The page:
and in conformity with accepted legal principles, the factual basis upon which it is asserted is not. With the exception of the Beothuks of Newfoundland, whose total extermination was complete at some point in the 1820s, it has never been demonstrated that any of the peoples native to North America, circa 1500, has ever been completely eradicated. Take the Pequots as a case in point. In 1637, they were so decimated by a war of extermination waged against them by English colonists that they were believed to have gone out of existence altogether. Even their name was abolished under
colonial law. For three centuries, Pequots were officially designated as being extinct. Yet, today, the federal government has been forced, grudgingly, to admit that several hundred people in Connecticut are directly descended from this ” extirpated” nation.

Similar examples abound. The Wampanoags of Massachusetts were declared extinct in the aftermath of the 1675 “King Philip’s War,” but managed to force recogmtlon of their continuing existence during the 1970s. More-or-Iess the same principle applies to a number of other peoples of the Northeast, the Piscataways, Yamasees, Catawbas and others of the Southeast, all of whom were reportedly extinct by 1800, the Yuki, Yahi and others of northern California, largely annihilated through the “cruelties of the original settlers” prior to 1900, and so on around the country. James Fenimore Cooper’s “Last of the Mohicans” wasn’t, nor was Alfred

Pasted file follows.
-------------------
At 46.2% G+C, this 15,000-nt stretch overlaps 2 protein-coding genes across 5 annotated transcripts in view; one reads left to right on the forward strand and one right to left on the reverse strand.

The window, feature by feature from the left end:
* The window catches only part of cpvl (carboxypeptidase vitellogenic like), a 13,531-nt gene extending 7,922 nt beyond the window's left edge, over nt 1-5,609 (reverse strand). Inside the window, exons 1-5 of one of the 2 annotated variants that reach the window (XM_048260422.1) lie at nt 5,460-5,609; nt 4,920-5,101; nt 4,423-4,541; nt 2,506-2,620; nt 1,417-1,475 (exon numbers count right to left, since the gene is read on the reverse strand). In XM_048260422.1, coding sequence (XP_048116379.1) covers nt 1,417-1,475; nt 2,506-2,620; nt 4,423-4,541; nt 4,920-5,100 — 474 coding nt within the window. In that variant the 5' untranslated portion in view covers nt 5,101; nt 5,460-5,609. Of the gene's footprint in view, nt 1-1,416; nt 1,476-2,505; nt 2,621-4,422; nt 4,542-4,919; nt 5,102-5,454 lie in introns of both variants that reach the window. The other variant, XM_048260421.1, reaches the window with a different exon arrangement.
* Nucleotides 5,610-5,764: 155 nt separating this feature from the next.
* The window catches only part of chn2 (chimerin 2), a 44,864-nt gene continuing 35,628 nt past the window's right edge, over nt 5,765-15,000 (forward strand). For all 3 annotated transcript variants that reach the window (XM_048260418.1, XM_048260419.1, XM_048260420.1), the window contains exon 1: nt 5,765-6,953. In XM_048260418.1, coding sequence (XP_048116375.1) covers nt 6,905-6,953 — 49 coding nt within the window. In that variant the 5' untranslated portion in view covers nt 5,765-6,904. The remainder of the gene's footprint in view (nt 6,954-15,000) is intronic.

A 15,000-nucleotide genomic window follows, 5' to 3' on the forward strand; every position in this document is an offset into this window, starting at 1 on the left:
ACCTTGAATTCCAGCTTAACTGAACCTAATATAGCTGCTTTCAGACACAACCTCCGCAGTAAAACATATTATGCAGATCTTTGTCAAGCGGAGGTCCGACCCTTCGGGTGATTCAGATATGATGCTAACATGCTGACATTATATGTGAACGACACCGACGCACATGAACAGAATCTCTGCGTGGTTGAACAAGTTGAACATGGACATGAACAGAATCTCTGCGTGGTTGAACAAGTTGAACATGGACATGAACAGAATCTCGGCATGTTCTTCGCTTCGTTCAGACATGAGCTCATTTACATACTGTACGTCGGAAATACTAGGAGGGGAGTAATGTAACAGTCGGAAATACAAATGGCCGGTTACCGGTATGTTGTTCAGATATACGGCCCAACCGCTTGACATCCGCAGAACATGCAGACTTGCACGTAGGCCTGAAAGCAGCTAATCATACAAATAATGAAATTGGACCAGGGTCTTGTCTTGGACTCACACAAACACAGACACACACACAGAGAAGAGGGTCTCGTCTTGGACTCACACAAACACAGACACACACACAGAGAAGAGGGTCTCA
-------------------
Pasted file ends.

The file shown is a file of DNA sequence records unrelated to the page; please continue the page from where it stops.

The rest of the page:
Kroeber’s Ishi really the “last of his tribe.” In sum, the fabled “Vanishing Red Man,” alternately bemoaned and celebrated with a great deal of glee in turn-of-the-century literature, didn’t.

By-and-Iarge, “extinction” is and has always been more a classification bestowed for the administrative convenience of the settler-states than a description of physical or even cultural reality…

In other instances, the U.S. has simply refused ever to admit the
existence of indigenous peoples. Notably, this pertains to the Abenakis of Vermont, who, having never signed a treaty of cession, actually hold title to very nearly the entire state. Other examples include the Lumbees of North Carolina, perhaps the most populous indigenous people in all of North America, and a number of fragmentary groups like the Miamis of Ohio scattered across the Midwestern states. While not following precisely the same pattern, Canada has also utilized policies of declining to acknowledge native status and/or refusing to recognize the existence of entire groups as a means of manipulating or denying altogether indigenous rights to land and sovereign standing.

While neither such official subterfuges nor the popular misconceptions attending them have the least effect in terms of diminishing the actual rights of the peoples in question, they do place the settler-states in positions of patent illegality.

—  Struggle for the Land by Ward Churchill